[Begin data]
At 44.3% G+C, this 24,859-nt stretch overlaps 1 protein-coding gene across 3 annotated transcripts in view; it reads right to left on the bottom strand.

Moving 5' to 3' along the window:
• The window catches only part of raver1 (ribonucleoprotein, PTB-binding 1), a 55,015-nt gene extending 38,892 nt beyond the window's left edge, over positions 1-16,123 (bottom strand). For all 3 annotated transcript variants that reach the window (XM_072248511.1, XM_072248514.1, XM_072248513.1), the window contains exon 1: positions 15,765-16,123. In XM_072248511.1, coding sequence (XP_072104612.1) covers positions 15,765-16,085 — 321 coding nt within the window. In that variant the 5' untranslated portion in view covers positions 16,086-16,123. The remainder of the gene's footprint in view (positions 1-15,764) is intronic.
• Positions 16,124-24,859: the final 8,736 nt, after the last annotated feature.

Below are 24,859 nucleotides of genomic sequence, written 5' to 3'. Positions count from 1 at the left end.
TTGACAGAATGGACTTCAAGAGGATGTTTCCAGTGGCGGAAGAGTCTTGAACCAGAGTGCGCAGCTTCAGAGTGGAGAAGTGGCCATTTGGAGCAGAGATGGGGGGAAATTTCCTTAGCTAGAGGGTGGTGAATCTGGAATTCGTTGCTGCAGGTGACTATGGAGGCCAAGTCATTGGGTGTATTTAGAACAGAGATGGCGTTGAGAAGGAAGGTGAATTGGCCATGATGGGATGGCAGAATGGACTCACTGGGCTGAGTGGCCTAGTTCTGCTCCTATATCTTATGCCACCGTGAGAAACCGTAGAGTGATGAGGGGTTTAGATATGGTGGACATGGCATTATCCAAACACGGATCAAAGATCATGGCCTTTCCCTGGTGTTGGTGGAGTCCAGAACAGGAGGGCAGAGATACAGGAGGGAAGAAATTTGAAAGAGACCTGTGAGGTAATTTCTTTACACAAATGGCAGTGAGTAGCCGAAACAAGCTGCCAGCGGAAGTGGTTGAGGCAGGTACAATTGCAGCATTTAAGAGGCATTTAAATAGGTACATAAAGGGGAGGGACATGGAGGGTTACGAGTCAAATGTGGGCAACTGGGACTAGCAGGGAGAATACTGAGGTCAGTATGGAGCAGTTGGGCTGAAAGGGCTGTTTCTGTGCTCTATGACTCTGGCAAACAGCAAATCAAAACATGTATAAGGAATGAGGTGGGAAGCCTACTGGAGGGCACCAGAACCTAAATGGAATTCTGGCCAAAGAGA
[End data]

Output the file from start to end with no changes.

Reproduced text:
At 44.3% G+C, this 24,859-nt stretch overlaps 1 protein-coding gene across 3 annotated transcripts in view; it reads right to left on the bottom strand.

Moving 5' to 3' along the window:
• The window catches only part of raver1 (ribonucleoprotein, PTB-binding 1), a 55,015-nt gene extending 38,892 nt beyond the window's left edge, over positions 1-16,123 (bottom strand). For all 3 annotated transcript variants that reach the window (XM_072248511.1, XM_072248514.1, XM_072248513.1), the window contains exon 1: positions 15,765-16,123. In XM_072248511.1, coding sequence (XP_072104612.1) covers positions 15,765-16,085 — 321 coding nt within the window. In that variant the 5' untranslated portion in view covers positions 16,086-16,123. The remainder of the gene's footprint in view (positions 1-15,764) is intronic.
• Positions 16,124-24,859: the final 8,736 nt, after the last annotated feature.

Below are 24,859 nucleotides of genomic sequence, written 5' to 3'. Positions count from 1 at the left end.
TTGACAGAATGGACTTCAAGAGGATGTTTCCAGTGGCGGAAGAGTCTTGAACCAGAGTGCGCAGCTTCAGAGTGGAGAAGTGGCCATTTGGAGCAGAGATGGGGGGAAATTTCCTTAGCTAGAGGGTGGTGAATCTGGAATTCGTTGCTGCAGGTGACTATGGAGGCCAAGTCATTGGGTGTATTTAGAACAGAGATGGCGTTGAGAAGGAAGGTGAATTGGCCATGATGGGATGGCAGAATGGACTCACTGGGCTGAGTGGCCTAGTTCTGCTCCTATATCTTATGCCACCGTGAGAAACCGTAGAGTGATGAGGGGTTTAGATATGGTGGACATGGCATTATCCAAACACGGATCAAAGATCATGGCCTTTCCCTGGTGTTGGTGGAGTCCAGAACAGGAGGGCAGAGATACAGGAGGGAAGAAATTTGAAAGAGACCTGTGAGGTAATTTCTTTACACAAATGGCAGTGAGTAGCCGAAACAAGCTGCCAGCGGAAGTGGTTGAGGCAGGTACAATTGCAGCATTTAAGAGGCATTTAAATAGGTACATAAAGGGGAGGGACATGGAGGGTTACGAGTCAAATGTGGGCAACTGGGACTAGCAGGGAGAATACTGAGGTCAGTATGGAGCAGTTGGGCTGAAAGGGCTGTTTCTGTGCTCTATGACTCTGGCAAACAGCAAATCAAAACATGTATAAGGAATGAGGTGGGAAGCCTACTGGAGGGCACCAGAACCTAAATGGAATTCTGGCCAAAGAGA